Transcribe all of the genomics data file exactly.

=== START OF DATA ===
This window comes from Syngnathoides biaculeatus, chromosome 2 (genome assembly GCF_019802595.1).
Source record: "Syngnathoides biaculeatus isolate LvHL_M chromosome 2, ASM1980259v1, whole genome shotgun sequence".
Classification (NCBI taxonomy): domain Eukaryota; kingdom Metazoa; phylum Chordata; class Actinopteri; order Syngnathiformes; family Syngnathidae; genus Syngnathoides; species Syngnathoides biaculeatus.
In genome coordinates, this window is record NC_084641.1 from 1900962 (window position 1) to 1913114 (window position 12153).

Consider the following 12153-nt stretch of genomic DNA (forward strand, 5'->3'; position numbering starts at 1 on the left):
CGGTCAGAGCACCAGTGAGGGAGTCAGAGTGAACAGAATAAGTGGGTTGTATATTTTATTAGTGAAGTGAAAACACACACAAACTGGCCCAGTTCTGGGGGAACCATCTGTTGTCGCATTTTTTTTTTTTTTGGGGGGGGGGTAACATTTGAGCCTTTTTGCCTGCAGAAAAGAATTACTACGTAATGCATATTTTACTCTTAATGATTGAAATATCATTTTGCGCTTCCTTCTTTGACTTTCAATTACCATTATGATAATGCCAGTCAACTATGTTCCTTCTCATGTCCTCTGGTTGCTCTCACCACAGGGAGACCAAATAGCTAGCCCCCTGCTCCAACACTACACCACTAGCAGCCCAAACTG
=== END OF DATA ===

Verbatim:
This window comes from Syngnathoides biaculeatus, chromosome 2 (genome assembly GCF_019802595.1).
Source record: "Syngnathoides biaculeatus isolate LvHL_M chromosome 2, ASM1980259v1, whole genome shotgun sequence".
Classification (NCBI taxonomy): domain Eukaryota; kingdom Metazoa; phylum Chordata; class Actinopteri; order Syngnathiformes; family Syngnathidae; genus Syngnathoides; species Syngnathoides biaculeatus.
In genome coordinates, this window is record NC_084641.1 from 1900962 (window position 1) to 1913114 (window position 12153).

Consider the following 12153-nt stretch of genomic DNA (forward strand, 5'->3'; position numbering starts at 1 on the left):
CGGTCAGAGCACCAGTGAGGGAGTCAGAGTGAACAGAATAAGTGGGTTGTATATTTTATTAGTGAAGTGAAAACACACACAAACTGGCCCAGTTCTGGGGGAACCATCTGTTGTCGCATTTTTTTTTTTTTTGGGGGGGGGGTAACATTTGAGCCTTTTTGCCTGCAGAAAAGAATTACTACGTAATGCATATTTTACTCTTAATGATTGAAATATCATTTTGCGCTTCCTTCTTTGACTTTCAATTACCATTATGATAATGCCAGTCAACTATGTTCCTTCTCATGTCCTCTGGTTGCTCTCACCACAGGGAGACCAAATAGCTAGCCCCCTGCTCCAACACTACACCACTAGCAGCCCAAACTG